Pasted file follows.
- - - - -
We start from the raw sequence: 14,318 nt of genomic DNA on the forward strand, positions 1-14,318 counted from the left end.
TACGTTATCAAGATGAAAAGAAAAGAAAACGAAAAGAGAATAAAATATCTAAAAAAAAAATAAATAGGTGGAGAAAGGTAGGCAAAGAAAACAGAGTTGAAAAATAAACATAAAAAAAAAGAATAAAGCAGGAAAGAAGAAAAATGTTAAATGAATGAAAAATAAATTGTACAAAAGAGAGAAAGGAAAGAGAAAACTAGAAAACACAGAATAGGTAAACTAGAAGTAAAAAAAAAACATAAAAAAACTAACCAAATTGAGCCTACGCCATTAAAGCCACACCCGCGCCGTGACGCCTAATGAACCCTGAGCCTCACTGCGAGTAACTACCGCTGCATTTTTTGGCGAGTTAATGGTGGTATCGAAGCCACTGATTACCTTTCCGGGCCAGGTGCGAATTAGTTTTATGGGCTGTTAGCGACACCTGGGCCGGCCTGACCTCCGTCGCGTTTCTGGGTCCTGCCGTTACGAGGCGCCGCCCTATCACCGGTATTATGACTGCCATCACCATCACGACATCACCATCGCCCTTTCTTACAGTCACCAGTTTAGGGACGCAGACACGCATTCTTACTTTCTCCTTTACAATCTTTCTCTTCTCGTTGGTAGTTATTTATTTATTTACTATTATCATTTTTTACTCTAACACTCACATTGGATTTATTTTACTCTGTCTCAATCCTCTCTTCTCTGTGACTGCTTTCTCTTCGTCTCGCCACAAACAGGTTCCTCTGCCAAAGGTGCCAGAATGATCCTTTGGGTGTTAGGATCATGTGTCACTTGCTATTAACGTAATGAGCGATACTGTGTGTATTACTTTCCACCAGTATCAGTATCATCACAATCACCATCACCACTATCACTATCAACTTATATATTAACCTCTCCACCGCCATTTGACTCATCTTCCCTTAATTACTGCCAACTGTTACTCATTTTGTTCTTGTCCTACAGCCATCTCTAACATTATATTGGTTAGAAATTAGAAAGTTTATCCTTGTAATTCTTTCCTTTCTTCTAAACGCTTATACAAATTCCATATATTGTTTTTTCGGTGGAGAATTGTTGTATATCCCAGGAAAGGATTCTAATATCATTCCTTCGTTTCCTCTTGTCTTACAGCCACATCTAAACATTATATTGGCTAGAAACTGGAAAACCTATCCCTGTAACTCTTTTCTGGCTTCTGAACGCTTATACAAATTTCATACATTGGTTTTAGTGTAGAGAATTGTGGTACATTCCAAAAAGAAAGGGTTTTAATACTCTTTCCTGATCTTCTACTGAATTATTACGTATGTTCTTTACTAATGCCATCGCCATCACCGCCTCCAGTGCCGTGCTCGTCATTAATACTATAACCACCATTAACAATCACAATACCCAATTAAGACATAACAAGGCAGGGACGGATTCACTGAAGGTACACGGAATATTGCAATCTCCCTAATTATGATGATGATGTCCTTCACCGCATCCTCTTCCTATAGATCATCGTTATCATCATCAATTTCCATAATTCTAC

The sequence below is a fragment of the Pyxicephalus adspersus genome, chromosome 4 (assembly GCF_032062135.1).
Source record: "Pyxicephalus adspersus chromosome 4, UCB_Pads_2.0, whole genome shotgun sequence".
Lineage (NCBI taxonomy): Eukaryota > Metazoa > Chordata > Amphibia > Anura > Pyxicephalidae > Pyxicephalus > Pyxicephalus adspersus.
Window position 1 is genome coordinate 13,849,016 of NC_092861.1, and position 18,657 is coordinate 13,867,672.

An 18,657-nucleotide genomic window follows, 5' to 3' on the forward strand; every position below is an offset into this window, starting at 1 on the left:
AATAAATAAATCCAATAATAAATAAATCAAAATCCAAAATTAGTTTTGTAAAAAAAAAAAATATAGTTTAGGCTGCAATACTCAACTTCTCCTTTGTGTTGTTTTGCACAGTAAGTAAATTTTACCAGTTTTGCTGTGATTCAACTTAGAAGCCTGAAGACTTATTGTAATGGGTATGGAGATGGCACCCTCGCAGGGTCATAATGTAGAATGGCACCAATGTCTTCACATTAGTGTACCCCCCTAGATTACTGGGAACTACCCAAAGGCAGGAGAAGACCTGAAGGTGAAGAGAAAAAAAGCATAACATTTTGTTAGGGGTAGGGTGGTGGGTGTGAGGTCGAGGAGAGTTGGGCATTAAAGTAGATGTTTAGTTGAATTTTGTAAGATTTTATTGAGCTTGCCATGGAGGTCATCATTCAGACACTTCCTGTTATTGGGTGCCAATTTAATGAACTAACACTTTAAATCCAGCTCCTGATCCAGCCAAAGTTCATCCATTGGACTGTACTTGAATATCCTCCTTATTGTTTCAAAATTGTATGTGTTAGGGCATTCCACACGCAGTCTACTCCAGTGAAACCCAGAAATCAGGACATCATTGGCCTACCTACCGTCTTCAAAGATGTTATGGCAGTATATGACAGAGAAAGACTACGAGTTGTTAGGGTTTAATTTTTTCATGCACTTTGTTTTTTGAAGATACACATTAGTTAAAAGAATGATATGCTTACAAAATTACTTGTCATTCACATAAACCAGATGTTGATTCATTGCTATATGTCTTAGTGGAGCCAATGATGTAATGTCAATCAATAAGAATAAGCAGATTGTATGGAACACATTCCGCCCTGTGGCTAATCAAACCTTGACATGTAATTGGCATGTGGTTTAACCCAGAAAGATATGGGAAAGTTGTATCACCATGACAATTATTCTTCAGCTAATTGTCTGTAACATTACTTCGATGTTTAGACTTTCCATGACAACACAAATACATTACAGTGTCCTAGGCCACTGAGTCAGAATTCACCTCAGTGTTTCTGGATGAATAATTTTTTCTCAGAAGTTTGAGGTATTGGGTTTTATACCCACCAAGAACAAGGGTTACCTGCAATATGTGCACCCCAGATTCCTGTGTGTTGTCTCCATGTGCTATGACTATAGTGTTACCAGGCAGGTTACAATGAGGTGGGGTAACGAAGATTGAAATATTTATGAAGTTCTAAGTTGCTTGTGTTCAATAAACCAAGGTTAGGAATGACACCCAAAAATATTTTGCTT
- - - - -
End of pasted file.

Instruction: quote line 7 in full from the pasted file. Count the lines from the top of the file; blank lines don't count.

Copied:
An 18,657-nucleotide genomic window follows, 5' to 3' on the forward strand; every position below is an offset into this window, starting at 1 on the left: